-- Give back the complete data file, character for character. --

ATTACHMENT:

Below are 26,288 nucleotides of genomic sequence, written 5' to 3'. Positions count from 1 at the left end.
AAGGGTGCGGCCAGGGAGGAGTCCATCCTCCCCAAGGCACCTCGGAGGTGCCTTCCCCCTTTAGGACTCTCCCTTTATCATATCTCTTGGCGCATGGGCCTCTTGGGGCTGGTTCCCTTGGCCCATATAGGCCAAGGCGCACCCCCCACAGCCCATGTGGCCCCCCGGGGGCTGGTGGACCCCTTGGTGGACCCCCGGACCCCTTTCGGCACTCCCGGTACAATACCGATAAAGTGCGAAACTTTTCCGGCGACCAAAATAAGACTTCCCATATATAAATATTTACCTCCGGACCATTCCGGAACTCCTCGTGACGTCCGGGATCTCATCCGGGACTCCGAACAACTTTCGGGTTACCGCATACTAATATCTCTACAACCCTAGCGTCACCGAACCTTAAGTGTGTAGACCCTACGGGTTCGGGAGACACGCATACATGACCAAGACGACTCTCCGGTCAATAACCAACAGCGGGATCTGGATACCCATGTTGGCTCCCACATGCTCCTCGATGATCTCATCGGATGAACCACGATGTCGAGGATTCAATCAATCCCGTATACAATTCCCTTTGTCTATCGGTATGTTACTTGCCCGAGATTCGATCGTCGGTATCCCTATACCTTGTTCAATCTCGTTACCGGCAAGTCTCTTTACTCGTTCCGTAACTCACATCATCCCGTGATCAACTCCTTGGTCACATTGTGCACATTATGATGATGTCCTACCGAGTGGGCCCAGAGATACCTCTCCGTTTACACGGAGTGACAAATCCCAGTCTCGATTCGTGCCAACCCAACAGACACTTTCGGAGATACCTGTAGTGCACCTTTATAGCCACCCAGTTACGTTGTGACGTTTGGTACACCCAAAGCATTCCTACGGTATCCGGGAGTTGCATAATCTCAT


Below are 26,288 nucleotides of genomic sequence, written 5' to 3'. Positions count from 1 at the left end.
AAGGGTGCGGCCAGGGAGGAGTCCATCCTCCCCAAGGCACCTCGGAGGTGCCTTCCCCCTTTAGGACTCTCCCTTTATCATATCTCTTGGCGCATGGGCCTCTTGGGGCTGGTTCCCTTGGCCCATATAGGCCAAGGCGCACCCCCCACAGCCCATGTGGCCCCCCGGGGGCTGGTGGACCCCTTGGTGGACCCCCGGACCCCTTTCGGCACTCCCGGTACAATACCGATAAAGTGCGAAACTTTTCCGGCGACCAAAATAAGACTTCCCATATATAAATATTTACCTCCGGACCATTCCGGAACTCCTCGTGACGTCCGGGATCTCATCCGGGACTCCGAACAACTTTCGGGTTACCGCATACTAATATCTCTACAACCCTAGCGTCACCGAACCTTAAGTGTGTAGACCCTACGGGTTCGGGAGACACGCATACATGACCAAGACGACTCTCCGGTCAATAACCAACAGCGGGATCTGGATACCCATGTTGGCTCCCACATGCTCCTCGATGATCTCATCGGATGAACCACGATGTCGAGGATTCAATCAATCCCGTATACAATTCCCTTTGTCTATCGGTATGTTACTTGCCCGAGATTCGATCGTCGGTATCCCTATACCTTGTTCAATCTCGTTACCGGCAAGTCTCTTTACTCGTTCCGTAACTCACATCATCCCGTGATCAACTCCTTGGTCACATTGTGCACATTATGATGATGTCCTACCGAGTGGGCCCAGAGATACCTCTCCGTTTACACGGAGTGACAAATCCCAGTCTCGATTCGTGCCAACCCAACAGACACTTTCGGAGATACCTGTAGTGCACCTTTATAGCCACCCAGTTACGTTGTGACGTTTGGTACACCCAAAGCATTCCTACGGTATCCGGGAGTTGCATAATCTCAT